Tuesday, February 23, 2010

Copy-cat granola

There's a cart in the College of Architecture that serves coffee to black-clad instructors and bleary-eyed students whose fingers are too paralyzed by Sobo glue to operate a French press. The coffee cart is run by a ridiculously successful cafe and bakery in Atlanta, so the baristas also dispense really good cookies and sandwiches.

I snuck out of an interminable review one day to rustle up a compact, calorie-rich snack. On the coffee guy's recommendation, I picked up a "nutrition bar," a weird granola-Power Bar hybrid. It was so good, I spent the next few days (post-review, I had time on my hands) trying to replicate it.

The recipe I've come up with is not an exact match for the bakery's - I got pretty close, and then made a few tweaks, which I think improved it. These keep really well, and besides eating them as a grab-and-go snack, Allen and I packaged the bars and gave them in Christmas gift baskets this year.

Peanut Butter Granola Bars
  • 2 cups rolled oats
  • 2 cups peanut butter
  • 1 1/2 cups Rice Crispies
  • 1 cup chopped pecans
  • 3/4 cup chocolate chips
  • 3/4 cup dried cranberries or golden raisins
  • 1/2 cup sunflower seeds
  • 1/3 cup sesame seeds
  • 1/3 cup flax seeds
  • 1/4 cup honey
  • 1/2 teaspoon salt
  • 1 teaspoon vanilla
Preheat oven to 325°. With your hands, mix all ingredients very well in a large bowl. With clean hands (so mixture won't stick), press very firmly into a greased 9"x13" pan. Bake for 10 minutes.

Let cool completely before cutting. Cut into 24 bars (six long rows and four width-wise rows). Store up to a week or two, covered and at room temperature, or give to friends - three or four bars in a pint container.


  1. YES! I have been meaning to ask you for this recipe for a while.

    I made my own peanut butter yesterday... so I will have to add it to these granola bars are next.


  2. You made your own peanut butter? Of course you did. I want to try it!
    I'm actually not sure whether homemade peanut butter will work or not. The kind at the farmer's market is grainier and less cohesive than, say, Jif - the granola might need the sticky smoothness of conventional peanut butter. Try it and see! I'd like a sample, please.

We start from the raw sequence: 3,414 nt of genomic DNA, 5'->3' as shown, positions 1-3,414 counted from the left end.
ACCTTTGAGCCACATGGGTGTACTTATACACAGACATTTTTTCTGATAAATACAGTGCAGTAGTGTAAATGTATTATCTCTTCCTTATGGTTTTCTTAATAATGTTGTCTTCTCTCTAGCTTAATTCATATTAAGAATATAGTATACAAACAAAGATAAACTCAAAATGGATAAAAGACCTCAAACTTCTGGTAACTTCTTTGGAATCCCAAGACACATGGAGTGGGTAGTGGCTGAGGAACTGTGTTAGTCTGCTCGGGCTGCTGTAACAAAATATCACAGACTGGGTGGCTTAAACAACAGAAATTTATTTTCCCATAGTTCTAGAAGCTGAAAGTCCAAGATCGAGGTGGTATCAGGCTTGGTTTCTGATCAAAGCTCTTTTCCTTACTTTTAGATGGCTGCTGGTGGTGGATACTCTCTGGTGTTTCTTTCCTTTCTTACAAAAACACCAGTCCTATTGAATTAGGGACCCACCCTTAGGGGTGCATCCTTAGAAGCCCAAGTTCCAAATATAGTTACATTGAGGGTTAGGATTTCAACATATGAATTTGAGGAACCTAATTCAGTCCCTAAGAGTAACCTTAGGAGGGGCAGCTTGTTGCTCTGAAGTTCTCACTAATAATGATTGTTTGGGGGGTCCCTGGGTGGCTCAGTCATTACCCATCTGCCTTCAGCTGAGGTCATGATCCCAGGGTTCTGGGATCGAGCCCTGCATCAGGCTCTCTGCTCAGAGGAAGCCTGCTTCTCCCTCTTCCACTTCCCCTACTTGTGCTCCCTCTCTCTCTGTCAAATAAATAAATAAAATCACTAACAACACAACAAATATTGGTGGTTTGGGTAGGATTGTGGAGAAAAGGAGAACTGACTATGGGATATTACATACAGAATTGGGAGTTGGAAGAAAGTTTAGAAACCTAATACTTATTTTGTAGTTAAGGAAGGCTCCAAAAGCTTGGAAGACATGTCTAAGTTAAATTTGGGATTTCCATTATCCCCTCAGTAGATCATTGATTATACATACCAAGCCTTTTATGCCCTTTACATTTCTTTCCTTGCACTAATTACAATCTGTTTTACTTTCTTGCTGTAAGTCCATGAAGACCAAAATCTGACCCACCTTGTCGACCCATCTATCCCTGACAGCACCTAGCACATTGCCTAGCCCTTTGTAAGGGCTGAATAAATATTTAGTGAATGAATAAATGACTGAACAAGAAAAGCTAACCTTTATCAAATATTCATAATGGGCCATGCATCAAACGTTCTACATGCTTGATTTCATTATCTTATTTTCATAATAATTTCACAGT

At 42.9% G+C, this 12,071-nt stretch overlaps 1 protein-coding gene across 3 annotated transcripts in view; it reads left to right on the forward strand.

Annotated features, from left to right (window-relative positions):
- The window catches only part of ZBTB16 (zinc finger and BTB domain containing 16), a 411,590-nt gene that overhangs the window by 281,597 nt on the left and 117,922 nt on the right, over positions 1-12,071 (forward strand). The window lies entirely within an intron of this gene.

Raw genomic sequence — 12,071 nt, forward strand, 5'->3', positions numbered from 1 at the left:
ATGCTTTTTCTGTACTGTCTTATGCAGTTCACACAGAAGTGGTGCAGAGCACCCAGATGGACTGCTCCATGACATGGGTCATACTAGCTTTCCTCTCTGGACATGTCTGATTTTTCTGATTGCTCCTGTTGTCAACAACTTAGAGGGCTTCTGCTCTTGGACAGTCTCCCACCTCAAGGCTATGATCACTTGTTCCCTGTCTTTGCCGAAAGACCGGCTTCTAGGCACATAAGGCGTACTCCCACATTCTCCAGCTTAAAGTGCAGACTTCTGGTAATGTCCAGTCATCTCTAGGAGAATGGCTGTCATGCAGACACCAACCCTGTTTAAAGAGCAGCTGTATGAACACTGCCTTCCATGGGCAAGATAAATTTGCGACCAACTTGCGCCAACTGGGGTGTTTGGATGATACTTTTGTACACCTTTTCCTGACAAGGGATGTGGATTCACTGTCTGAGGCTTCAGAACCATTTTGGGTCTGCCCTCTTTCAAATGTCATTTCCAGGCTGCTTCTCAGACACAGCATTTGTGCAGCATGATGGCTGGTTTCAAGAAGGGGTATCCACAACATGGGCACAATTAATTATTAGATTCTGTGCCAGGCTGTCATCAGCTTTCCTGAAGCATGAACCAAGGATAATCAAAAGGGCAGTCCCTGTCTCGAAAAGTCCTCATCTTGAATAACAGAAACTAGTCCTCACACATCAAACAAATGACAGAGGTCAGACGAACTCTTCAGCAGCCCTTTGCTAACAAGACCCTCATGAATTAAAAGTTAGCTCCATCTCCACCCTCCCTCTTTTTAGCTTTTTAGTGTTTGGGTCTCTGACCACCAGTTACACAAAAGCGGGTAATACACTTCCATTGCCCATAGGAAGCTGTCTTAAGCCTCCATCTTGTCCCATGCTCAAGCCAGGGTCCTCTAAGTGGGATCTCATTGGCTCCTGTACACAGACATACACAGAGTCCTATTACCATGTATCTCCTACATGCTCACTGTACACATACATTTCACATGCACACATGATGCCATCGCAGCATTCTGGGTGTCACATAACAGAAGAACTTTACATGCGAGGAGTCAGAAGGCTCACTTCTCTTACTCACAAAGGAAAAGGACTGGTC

3. You were right on the peanut butter. They ended up being pretty crumbly, but still very tasty.

    I worry that I made the bars too thin, but I think the peanut butter was at the root of the problem.

    The peanut butter is easy:

    2 cups roasted peanuts
    1 tablespoon honey
    1 tsp salt + more to taste
    Peanut Oil

    Process the peanuts, honey, and salt until the peanuts are mostly broken down. Then drizzle in peanut oil until it starts to smooth out.

    If you grab some peanuts at the farmers market you can end up with some nice natural peanut butter for a pretty decent price. The Jif ingredients list is a little iffy.

  4. these look amazing! and all with no butter...i love it! i will have to try these soon!

  5. I can't wait to try these. I've been looking for a good granola bar recipe that will stick. So you think all natural peanut butter might not work as well?

  6. I do think that, if it's important to you that they really hold together, commercial peanut butter (or a half-and-half mixture) would work best. But I bet the flavor would be amazing! It also really depends on what all-natural peanut butter you get - some are actually very creamy. Let me know if you try it!

  7. I tried these and used agave nectar instead of honey. they were very crumbly, do you think the honey makes it that much more cohesive? They were extremely tasty and my 2 yr old loves it, so thanks for the recipe.

  8. Thanks! I'm glad you enjoyed the recipe.
    The agave nectar may have something to do with the consistency; I haven't tried it using agave nectar.
    The three biggest determinants in the bars holding together, as I've found, are:
    1. Mix the ingredients very well (the more the peanut butter coats every little thing, the better)
    2. Pack the mixture down very firmly in the pan before baking, and
    3. Let it cool completely before cutting into bars.

    The bars will still be crumbly, but should hold together well enough to get it onto a plate / into your mouth without breaking apart. I even put them in Ziploc bags and take them to class, although they're sure to be a little broken by time I get there.